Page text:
CS Lewis used fantasy, myth and magic, not to “open doors” to darkness but to open them to light.  He created a world which made a metaphor for faith, and through that world he taught all of the values of Christianity in a way that a reader either unfamiliar with the faith or biased against it could understand and believe in the value of it.  Aslan was God and Christ, the values he taught echoed Christianity in the most beautiful of ways.  There are still points today where in frustration I will stop using the Bible to try to explain my beliefs and instead turn to a very powerful passage in The Last Battle.  Those books enriched my young learning experience immeasurably.

After the Chronicles of Narnia I turned to the geek’s ever present hero, Frodo of the Lord of the Rings, and from there on out I read as much as was on the shelves of the SciFi/Fantasy section of my library as I could manage to carry home.  I learned a lot of lessons there.  I learned that there is honor in loyalty regardless of the price.  I learned that true friendship sometimes means telling someone something that they don’t want to hear, or walking away from a friend that is destroying themselves.  I learned that people are more than the stereotypes that you hear about them, and regardless of what a situation may look like to the naked eye there is inevitably more under the surface.  I learned that the hero can be flawed and broken and make horrible mistakes and sometimes the true hero is the person you least expect to hear the call.  I learned that we are all, each of us, what we make of ourselves and there’s no prophecy or fate stronger than the choice any one person makes in the moment.

I learned something else, too.  Not from the fantasy section, but from the Bible.  I learned that there are some lessons you never hear when someone tells you outright: some things have to be covered up in a story and mulled over for their true meaning to really sink in.  The Bible is full of lessons that come in the form of stories.  Jesus himself often turned to stories so His message could be easily repeated, puzzled over, and eventually understood.  I believe our propensity for imagination is one that God gave us on purpose, one that is intensely Godly.  Think, for a moment, of how Creative our Creator really is.  Shouldn’t that creativity be reflected in our own lives?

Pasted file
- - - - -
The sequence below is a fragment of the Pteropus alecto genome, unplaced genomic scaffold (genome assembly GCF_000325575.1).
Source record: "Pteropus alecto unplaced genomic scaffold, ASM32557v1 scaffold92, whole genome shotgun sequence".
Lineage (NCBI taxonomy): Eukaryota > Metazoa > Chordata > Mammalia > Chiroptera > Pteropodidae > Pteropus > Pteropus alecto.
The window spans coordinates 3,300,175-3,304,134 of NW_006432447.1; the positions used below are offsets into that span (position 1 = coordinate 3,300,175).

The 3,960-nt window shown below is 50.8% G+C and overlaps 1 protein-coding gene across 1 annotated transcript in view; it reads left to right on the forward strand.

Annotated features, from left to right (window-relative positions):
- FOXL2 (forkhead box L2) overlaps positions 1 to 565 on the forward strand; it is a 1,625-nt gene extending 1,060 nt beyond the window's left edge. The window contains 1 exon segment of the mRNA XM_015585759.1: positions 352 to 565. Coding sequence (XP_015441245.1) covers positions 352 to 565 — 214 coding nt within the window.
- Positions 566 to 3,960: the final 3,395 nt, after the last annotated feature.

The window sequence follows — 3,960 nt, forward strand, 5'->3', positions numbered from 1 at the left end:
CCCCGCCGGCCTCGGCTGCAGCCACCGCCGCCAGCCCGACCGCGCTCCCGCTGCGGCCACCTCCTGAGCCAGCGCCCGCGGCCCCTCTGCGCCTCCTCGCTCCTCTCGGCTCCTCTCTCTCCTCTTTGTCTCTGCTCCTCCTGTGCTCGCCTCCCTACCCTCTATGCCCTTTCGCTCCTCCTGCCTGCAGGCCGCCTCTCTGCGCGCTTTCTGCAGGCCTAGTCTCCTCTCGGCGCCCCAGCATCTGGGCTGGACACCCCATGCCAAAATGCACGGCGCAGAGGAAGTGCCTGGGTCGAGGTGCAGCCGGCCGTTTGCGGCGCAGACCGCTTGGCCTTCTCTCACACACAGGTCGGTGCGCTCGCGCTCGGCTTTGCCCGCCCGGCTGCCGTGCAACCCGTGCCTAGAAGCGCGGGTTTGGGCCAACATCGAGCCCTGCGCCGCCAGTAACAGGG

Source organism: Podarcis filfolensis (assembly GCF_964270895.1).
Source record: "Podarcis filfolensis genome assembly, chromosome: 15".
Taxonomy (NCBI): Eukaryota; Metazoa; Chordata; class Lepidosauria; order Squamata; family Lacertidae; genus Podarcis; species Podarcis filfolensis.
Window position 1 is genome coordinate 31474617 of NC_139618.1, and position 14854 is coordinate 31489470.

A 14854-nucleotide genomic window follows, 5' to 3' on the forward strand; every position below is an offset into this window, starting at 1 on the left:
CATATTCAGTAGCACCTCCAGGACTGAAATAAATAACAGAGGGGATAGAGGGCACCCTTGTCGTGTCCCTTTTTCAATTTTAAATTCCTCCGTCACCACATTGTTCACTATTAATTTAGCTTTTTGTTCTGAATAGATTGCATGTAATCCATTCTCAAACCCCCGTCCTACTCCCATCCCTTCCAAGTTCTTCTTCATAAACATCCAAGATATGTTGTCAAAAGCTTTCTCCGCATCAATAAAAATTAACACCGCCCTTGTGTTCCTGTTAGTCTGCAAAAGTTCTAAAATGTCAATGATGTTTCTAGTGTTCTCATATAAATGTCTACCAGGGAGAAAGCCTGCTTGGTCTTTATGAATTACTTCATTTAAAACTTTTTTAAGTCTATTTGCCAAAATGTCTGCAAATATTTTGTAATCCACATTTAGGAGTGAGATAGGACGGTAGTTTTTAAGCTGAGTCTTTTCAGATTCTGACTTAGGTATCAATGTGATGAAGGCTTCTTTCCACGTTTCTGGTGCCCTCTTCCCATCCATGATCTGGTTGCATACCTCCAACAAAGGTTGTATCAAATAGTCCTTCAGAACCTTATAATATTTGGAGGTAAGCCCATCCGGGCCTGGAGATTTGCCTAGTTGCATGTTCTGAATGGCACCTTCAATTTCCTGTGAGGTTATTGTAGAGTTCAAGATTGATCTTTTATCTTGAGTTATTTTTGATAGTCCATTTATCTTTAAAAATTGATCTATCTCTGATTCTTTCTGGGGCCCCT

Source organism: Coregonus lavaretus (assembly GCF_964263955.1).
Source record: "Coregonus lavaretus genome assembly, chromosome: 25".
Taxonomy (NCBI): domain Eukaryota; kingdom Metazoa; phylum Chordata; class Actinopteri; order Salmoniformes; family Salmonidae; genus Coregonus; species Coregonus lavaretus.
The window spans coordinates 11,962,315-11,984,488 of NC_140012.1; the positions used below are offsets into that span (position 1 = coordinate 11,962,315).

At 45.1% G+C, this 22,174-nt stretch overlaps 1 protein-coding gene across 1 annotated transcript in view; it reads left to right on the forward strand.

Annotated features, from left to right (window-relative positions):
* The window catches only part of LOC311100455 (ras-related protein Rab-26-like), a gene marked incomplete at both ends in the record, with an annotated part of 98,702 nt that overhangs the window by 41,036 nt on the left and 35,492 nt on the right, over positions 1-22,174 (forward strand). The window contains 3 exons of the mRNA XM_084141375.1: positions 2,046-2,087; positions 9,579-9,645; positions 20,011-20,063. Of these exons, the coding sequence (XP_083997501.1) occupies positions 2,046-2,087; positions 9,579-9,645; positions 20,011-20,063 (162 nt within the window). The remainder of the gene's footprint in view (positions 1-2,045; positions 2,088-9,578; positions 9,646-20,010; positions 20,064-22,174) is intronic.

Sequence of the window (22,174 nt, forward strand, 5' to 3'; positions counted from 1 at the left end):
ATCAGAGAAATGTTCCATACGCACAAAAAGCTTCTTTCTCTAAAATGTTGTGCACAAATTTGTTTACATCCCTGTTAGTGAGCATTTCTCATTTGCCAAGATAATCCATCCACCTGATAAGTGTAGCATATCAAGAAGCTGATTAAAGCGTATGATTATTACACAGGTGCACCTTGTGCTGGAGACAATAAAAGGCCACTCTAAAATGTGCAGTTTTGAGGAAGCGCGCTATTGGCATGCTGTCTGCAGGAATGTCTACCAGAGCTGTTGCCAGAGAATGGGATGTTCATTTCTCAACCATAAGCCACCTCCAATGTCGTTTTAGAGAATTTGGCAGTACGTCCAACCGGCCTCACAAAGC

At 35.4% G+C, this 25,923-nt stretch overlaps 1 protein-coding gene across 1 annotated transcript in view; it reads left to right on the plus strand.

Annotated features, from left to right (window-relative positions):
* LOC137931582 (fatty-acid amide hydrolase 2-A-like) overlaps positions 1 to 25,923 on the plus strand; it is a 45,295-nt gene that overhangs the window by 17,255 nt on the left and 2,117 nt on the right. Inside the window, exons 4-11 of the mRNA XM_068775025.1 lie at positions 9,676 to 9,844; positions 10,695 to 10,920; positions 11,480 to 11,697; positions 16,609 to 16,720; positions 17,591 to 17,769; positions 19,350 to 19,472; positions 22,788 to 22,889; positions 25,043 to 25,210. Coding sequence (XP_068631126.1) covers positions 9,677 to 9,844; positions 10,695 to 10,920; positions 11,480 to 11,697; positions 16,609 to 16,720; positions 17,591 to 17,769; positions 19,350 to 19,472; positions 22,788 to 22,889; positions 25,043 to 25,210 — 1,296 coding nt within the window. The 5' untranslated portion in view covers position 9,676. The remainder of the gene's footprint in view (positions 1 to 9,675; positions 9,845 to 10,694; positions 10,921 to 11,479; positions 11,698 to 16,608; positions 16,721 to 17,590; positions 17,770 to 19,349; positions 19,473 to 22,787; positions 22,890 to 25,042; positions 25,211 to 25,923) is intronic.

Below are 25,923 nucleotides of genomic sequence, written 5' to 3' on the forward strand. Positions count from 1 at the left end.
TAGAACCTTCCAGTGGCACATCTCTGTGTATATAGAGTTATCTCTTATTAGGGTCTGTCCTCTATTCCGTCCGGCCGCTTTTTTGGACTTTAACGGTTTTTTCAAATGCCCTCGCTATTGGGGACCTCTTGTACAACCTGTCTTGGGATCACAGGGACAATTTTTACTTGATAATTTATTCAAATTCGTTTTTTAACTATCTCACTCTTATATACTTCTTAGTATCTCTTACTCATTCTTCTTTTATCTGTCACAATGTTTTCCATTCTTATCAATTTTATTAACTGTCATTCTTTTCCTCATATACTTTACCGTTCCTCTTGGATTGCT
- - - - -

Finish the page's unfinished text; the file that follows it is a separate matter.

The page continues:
Fantasy and SciFi can tell tales that aren’t so easily told using the auspices of our present world.  I could probably write a really compelling story about relationships between Islam and Judaism.  But I can guarantee that such a story would press a lot of hot red buttons and offend a lot of people.  I don’t think I could ever write that story well enough to have the impact I hope that it would.  And I also can guarantee that a lot of people I would want to reach wouldn’t want to read such a heavy, depressing tale.  But I bet they’d watch an episode of Star Trek TNG where the Klingons and Ferengi have to learn to work together.  They’d laugh, and have an enjoyable time, and somewhere beneath all the hoopla the message would still be the same: we are more than our differences.

And that’s why as a Christian I continue to enjoy these genres that so many people find useless.  I understand the power of fantasy to take people to a place where they are receptive to ideas the real world builds walls around.  Does that make enjoying the genre perhaps a little risky, because of those doors we don’t want opened?  Sure, but that risk is all around us every day, on the TV and in the newspaper.  It’s not the genre that creates the risk, it’s the world full of evil people doing evil.  A strong, discerning mind doesn’t have anything to fear.  If I’d listened to my gut and never read Thomas Harris, I could’ve spared myself all those nightmares.

And I’m going to keep writing fiction, and start posting it on this blog again, because I believe in the power of fiction to give us relief from the burdens we carry in this world, and to teach us lessons we would otherwise tune out.

For my friends that find fantasy distasteful, please feel welcome to not click on my Saturday Sci-Fi posts.

For those that enjoy it, please do so.